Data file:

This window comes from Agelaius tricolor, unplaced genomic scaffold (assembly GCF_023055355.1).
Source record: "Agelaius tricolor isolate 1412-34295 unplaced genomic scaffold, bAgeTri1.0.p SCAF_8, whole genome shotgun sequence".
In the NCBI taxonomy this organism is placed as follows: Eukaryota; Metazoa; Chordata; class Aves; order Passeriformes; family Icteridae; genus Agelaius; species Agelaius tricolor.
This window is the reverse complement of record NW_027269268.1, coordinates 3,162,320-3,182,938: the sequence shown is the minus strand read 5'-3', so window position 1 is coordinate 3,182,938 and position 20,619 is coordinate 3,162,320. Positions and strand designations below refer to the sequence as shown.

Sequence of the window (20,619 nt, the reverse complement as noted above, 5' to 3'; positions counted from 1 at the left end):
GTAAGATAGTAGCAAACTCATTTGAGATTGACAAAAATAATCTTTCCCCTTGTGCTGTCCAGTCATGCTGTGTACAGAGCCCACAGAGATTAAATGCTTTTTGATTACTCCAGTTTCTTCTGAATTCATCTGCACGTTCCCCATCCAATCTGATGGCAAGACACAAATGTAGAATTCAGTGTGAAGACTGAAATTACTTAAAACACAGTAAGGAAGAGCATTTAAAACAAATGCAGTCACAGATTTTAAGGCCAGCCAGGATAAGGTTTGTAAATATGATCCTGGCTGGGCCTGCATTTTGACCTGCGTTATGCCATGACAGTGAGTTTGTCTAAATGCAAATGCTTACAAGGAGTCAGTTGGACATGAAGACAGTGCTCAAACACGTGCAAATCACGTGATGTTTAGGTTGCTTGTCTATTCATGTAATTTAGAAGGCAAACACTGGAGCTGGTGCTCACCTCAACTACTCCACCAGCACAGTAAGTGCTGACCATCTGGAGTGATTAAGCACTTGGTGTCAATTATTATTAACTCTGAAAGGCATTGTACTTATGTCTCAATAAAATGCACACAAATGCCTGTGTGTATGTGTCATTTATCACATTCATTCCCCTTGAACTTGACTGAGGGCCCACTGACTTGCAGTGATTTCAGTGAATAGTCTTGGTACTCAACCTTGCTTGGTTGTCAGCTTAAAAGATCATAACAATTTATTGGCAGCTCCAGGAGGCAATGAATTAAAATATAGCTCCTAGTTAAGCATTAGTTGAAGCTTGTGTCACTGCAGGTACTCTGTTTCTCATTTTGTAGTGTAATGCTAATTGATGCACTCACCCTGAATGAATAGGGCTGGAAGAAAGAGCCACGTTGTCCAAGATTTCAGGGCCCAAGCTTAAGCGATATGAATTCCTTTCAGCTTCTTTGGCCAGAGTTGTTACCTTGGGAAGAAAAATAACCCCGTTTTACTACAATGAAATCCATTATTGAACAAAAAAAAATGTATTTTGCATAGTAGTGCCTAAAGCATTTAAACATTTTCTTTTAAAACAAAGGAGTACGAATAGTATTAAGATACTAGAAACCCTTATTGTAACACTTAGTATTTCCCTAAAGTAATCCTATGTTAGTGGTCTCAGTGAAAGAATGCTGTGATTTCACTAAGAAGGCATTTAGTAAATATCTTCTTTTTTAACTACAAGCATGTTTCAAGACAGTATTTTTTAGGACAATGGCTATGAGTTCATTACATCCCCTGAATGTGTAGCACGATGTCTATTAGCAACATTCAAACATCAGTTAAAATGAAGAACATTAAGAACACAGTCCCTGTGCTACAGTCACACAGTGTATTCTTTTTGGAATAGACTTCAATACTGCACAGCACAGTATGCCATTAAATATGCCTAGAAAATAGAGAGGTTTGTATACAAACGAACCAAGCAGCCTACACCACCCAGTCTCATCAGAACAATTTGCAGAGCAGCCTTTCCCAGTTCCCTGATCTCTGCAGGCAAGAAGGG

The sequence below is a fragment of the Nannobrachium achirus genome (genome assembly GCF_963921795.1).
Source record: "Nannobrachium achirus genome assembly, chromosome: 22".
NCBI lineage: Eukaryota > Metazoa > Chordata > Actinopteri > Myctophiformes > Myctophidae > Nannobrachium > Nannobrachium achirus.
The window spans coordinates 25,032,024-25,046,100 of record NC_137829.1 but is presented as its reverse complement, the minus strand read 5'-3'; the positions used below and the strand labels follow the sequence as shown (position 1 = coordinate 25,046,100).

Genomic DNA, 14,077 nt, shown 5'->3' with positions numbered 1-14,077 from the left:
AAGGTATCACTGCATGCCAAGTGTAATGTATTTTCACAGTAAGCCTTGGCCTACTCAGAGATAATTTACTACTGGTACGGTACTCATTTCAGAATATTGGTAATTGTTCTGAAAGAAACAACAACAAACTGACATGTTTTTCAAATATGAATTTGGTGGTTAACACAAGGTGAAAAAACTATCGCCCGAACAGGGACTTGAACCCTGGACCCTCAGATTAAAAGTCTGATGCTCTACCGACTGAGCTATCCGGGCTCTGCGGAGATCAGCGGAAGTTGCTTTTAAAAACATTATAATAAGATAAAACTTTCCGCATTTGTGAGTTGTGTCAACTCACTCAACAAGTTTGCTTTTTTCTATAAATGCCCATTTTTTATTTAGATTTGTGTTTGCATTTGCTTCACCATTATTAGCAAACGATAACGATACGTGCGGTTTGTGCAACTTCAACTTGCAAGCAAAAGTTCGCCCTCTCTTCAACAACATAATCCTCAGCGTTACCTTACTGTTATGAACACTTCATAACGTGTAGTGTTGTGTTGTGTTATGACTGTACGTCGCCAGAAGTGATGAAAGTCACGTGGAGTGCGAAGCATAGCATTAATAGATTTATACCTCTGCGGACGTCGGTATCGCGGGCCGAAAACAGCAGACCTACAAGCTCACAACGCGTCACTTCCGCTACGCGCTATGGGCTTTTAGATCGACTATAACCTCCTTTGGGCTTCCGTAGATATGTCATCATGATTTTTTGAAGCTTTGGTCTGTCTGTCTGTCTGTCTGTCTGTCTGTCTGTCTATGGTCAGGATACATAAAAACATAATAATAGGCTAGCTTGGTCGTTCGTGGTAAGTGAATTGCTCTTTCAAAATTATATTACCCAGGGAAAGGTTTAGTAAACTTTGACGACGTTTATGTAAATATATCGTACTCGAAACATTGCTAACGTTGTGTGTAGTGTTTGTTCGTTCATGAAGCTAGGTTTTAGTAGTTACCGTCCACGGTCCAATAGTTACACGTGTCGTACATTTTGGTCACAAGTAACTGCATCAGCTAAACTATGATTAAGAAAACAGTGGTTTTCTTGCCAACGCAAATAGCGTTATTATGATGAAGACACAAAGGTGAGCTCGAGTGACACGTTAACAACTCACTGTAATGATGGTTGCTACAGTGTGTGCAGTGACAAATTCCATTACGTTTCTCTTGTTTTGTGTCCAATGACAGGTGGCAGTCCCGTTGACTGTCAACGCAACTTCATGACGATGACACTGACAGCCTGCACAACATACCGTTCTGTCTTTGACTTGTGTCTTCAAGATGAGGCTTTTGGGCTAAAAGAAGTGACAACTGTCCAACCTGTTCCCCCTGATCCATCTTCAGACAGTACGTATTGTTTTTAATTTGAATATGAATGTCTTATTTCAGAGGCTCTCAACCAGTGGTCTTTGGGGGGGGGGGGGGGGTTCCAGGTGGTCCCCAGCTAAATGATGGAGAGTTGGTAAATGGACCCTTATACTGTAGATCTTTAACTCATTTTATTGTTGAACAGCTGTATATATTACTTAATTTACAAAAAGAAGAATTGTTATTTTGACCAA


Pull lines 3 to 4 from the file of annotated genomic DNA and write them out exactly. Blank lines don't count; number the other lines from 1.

In the NCBI taxonomy this organism is placed as follows: Eukaryota; Metazoa; Chordata; class Aves; order Passeriformes; family Icteridae; genus Agelaius; species Agelaius tricolor.
This window is the reverse complement of record NW_027269268.1, coordinates 3,162,320-3,182,938: the sequence shown is the minus strand read 5'-3', so window position 1 is coordinate 3,182,938 and position 20,619 is coordinate 3,162,320. Positions and strand designations below refer to the sequence as shown.